This case has been submitted to the court on a stipulation of facts.
The sole issue is whether or not the defendant Mutual Boiler Insurance Company is liable for a proportionate share of a judgment in the amount of $8,578.16 for personal injuries caused by a boiler explosion. The judgment was satisfied by plaintiff Continental Casualty Company on behalf of its insured, New Jersey Asphalt and Paving Co., by payment to the injured person.
The determination of the controversy depends upon the interpretation of the relevant provisions of two insurance policies issued to the New Jersey Asphalt and Paving Co. by the parties to this action.
The plaintiff's policy, in the amount of $50,000, insured against liability for bodily injury and provided for apportioning or prorating any loss sustained if the insured has other "valid and collectible insurance against such loss."
The defendant's policy, in the amount of $25,000, insured the Paving Company against liability for certain items of damage including (1) property damage, (2) expenses for temporary repair, (3) damage to property of others, (4) death or bodily injuries, (5) damage caused by strikes, riots, etc. The defendant's policy also provides "if there shall be other similar insurance on the property insured," the liability of defendant is limited to a prorated share of any loss.
Item D of clause I of defendant's policy covers liability for death or bodily injuries. This liability is described as
including loss of services, immediate surgical relief, defense against any suit for such liability. It excludes liability under the Workmen's Compensation Act, R.S. 34:15-1 et seq., N.J.S.A. It further contains the following limitation: "provided, if the Insured shall have other insurance applicable to bodily injuries or loss of life, then the liability of the Company under this policy shall be only in excess of such other insurance, and not contributory, and will become effective only after such other insurance shall have been exhausted."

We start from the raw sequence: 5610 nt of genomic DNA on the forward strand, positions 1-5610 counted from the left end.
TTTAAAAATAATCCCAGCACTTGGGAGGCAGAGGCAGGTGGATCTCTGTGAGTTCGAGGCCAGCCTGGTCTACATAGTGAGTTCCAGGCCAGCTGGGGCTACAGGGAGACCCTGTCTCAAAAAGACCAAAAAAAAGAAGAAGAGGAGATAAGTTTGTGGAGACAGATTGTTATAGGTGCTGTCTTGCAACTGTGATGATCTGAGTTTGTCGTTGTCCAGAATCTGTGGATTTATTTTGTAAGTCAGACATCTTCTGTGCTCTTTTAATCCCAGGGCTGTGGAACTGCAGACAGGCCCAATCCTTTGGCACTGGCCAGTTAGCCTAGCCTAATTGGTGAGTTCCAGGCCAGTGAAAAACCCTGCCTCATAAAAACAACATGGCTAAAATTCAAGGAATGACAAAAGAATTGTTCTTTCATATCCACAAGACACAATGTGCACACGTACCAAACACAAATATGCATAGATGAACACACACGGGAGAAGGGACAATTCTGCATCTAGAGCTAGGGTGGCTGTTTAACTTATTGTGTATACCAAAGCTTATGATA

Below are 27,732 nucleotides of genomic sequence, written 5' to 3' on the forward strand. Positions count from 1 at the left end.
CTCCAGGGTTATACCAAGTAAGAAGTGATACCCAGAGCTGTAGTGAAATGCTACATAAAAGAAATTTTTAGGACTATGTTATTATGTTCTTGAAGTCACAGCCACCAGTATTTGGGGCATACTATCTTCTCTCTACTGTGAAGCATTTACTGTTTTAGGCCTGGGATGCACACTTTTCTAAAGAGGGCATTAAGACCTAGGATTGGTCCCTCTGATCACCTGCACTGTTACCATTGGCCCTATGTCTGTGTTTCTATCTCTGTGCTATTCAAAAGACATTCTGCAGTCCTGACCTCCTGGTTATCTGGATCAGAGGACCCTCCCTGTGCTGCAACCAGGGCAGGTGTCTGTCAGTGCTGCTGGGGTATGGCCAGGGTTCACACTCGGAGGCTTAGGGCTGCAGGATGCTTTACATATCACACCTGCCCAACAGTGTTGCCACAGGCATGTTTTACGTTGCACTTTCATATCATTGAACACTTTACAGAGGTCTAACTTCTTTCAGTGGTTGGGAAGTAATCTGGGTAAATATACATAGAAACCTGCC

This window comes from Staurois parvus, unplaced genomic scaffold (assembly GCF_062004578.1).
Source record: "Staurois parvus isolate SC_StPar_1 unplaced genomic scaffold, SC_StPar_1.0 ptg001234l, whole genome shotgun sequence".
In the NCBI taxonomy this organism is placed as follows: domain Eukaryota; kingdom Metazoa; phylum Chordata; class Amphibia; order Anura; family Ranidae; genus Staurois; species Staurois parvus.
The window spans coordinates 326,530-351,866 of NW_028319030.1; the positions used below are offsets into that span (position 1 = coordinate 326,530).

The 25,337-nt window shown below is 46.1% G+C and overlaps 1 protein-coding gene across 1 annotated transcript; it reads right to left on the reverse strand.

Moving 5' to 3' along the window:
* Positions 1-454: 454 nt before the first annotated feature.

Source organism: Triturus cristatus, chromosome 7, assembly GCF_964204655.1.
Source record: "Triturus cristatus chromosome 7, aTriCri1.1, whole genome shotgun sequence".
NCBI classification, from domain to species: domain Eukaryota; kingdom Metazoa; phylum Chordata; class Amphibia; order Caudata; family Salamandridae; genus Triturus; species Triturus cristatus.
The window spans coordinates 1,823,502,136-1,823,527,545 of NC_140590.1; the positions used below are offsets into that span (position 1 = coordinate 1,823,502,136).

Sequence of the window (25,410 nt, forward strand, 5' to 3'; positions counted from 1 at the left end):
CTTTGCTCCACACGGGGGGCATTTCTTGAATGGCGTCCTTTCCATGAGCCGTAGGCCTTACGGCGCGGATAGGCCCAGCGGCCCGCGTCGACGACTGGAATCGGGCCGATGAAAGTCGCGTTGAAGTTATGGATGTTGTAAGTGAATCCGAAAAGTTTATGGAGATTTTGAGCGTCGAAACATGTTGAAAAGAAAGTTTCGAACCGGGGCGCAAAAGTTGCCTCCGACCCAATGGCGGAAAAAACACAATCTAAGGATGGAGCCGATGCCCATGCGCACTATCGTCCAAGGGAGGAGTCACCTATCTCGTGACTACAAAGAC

The plaintiff contends that the proration clause and the excess clause in defendant's policy are inconsistent and create an ambiguity which should be construed in favor of the insured to whose rights the plaintiff has been subrogated. Lower v. Metropolitan Life Ins. Co. , 111 N.J.L. 426, 427 (E. & A. 1933); Korfin v. Continental Casualty Co. , 5 N.J. 154 (1950).
The applicable rule in interpreting written agreements was stated by Justice Heher in Mantell v. International Plastic Harmonica Corp. , 141 N.J. Eq. 379, 386 (E. & A. 1947) as follows:
"The general purpose of the agreement is to be considered in ascertaining the sense of particular terms. The design of the parties to a written contract is to be collected from the instrument as an entirety. And the writing is to have a reasonable construction. Disproportionate emphasis upon a single provision does not serve the purpose of interpretation. Words, phrases and clauses are not to be isolated but related to the context and the contractual scheme as a whole, and given the meaning that comports with the probable intention. The literal sense of the terms may be qualified by the context. The significance of a particular part of the writing is determined by a consideration of all its parts. It is the revealed intention that is to be effectuated."
Applying the above rule of interpretation, the court finds no inconsistency or ambiguity in the questioned policy provisions. The proration clause in defendant's policy was clearly intended to apply to such items of coverage for which ...